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A Valentine’s Celebration of Sex, Hormones and Health

Florence Comite MD

February 14, 2022
Couple hugging by water

Valentine’s Day is a celebration that lovers love – and single people love to hate! Flowers, chocolate and fancy dinners are great, yet sexual health is often ignored. However you feel about the day itself, February 14th is the perfect opportunity to talk about the myriad ways a fulfilling sex life and the hormones that drive libido and function impact our health. Optimizing hormonal activity has multiple benefits, and is a vital topic to explore. So what do we know? Well, one thing we know for sure is that our hormones decline from our 30’s, kicking off aging as we know it – but while some people might see that as the beginning of the end, it doesn’t have to be that way!

There are a bunch of oh-so-important reasons why a healthy sex life – with or without a partner – is typically said to ‘put a smile on your face’, yet what’s less known is that sex can add years to your life! Yes, you read that correctly – sex hormones not only influence mind, body, and spirit, but are known to in impact disorders of aging such as heart disease, osteoporosis, cancer, stress, depression, and anxiety, starting before menopause or andropause in women and men. A precipitating event is the loss of muscle that is accompanied by the visceral fat gain which triggers diabetes and other diseases. Most relevant is the impact on the immune system. So come with me on a guided tour of how your sex hormones are essential to mind, body, and spirit, and all will be revealed in brief for now.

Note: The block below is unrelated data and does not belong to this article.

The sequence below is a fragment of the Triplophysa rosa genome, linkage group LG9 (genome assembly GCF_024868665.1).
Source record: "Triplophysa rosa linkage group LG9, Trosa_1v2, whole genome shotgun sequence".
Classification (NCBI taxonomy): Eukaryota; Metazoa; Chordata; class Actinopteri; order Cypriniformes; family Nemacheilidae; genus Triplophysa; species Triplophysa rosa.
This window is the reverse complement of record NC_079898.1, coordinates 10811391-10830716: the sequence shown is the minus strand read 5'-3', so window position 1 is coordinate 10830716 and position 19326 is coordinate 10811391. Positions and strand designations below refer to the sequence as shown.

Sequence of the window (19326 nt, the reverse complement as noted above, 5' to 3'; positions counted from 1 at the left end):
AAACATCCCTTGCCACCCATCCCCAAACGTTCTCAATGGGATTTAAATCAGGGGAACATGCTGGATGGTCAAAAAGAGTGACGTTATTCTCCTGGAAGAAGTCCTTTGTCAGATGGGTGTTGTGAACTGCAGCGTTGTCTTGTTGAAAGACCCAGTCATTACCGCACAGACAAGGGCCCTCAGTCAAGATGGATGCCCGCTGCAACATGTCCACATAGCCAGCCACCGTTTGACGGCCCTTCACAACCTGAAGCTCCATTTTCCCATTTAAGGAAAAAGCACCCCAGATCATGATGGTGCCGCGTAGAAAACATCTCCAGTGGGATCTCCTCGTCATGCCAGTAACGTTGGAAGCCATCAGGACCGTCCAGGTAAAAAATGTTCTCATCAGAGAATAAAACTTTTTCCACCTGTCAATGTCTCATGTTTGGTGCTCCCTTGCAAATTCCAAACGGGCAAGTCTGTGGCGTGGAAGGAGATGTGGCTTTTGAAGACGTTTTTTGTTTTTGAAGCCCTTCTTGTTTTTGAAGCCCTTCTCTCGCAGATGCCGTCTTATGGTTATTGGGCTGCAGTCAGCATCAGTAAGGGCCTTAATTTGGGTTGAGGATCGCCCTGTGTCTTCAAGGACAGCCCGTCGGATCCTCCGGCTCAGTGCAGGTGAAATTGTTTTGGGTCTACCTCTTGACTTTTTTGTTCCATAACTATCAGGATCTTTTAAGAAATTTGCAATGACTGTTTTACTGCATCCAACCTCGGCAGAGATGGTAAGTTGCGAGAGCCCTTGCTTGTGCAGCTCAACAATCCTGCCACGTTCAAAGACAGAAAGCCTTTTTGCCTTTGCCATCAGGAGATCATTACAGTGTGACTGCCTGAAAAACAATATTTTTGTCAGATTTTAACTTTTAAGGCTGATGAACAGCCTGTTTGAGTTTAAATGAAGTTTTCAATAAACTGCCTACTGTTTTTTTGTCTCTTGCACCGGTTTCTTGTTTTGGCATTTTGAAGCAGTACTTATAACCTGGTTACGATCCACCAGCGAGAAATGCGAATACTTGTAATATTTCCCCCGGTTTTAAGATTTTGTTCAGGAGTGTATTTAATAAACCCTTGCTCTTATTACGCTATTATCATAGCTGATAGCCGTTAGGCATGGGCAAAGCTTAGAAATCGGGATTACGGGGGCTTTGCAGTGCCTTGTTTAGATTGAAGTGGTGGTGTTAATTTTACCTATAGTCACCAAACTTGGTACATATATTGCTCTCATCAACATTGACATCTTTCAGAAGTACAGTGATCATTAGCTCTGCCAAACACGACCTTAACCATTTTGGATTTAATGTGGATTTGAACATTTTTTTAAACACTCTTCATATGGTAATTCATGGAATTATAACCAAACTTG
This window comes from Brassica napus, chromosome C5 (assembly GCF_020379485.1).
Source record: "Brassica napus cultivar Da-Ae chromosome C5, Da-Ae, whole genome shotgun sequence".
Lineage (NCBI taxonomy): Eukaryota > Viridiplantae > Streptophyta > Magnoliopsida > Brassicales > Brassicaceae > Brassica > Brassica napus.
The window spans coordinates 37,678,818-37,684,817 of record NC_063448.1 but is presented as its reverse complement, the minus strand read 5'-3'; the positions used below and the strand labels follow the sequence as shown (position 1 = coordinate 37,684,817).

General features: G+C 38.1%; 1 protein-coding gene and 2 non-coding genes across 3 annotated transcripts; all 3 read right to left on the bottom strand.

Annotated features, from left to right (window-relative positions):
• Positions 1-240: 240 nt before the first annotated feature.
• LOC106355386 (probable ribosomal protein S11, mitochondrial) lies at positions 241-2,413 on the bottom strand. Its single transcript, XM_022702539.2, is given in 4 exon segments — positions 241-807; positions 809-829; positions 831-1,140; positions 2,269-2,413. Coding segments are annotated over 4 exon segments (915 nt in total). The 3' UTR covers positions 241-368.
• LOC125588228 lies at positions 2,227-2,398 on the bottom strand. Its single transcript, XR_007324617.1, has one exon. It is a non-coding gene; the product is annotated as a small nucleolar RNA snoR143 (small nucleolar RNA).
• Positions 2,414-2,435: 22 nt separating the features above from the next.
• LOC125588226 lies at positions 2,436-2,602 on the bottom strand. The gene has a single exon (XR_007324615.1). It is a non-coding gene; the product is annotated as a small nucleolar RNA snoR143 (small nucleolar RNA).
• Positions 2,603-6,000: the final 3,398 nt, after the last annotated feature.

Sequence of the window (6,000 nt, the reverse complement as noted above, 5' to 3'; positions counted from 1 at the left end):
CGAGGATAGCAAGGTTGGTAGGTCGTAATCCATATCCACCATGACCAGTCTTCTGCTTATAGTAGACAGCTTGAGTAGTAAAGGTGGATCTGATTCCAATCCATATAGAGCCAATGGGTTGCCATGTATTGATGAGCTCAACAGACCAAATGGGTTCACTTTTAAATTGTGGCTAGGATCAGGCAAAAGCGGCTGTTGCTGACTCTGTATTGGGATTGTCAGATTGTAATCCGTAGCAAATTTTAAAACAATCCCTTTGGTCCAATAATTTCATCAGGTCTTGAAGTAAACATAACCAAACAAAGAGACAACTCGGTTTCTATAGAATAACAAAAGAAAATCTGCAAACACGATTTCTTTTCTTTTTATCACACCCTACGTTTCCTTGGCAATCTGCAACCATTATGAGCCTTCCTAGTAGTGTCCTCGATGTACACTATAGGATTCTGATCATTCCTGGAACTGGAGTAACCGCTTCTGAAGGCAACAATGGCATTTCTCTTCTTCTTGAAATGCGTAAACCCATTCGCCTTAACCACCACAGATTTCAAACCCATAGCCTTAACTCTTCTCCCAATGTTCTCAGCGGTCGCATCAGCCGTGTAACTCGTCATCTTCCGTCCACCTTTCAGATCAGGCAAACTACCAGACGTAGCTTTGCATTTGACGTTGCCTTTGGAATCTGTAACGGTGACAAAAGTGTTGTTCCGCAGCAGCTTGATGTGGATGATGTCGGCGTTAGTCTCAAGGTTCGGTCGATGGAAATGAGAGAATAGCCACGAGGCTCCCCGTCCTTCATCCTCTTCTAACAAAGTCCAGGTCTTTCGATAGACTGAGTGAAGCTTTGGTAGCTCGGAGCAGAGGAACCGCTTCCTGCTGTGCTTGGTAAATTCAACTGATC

Heart health

There’s no better place to start our tour than the universal symbol of love. Not only is sex a great workout, but it also lowers your blood pressure – particularly systolic blood pressure. Weaker erections, particularly in the 30s and 40s, is frequently an early indicator of future heart problems, as plaque build up in smaller arteries – such as the pudendal arteries which supply the penis – is a common precursor of cardiac disease. The pudendal arteries are just a quarter size of the coronary arteries, so will manifest the effects of blockage and inflammation, with male erectile dysfunction seen earlier in life than a heart attack. Pay attention if your biological relatives were known to experience heart attacks at an early age (35 to 55), as that’s an added risk. Recall the heart is a muscle, and testosterone is a key factor, as is estrogen. The latter hormone is even more cardiac-protective, as women experience heart attacks that emerge beginning in the mid to late 40’s – about 10 years after men – yet quickly catch up.


Sexuality should be in your life, and a loss of sexual interest and function is not to be ignored as if aging is an excuse. Your personal physicians can help you initially explore the hurdles to sexual intimacy commonly experienced in andropause and menopause, and the earlier stages of periandropause and perimenopause. This is of vital importance, as sexual satisfaction is not only a good predictor of global life satisfaction in mature adults, but a vital component of it.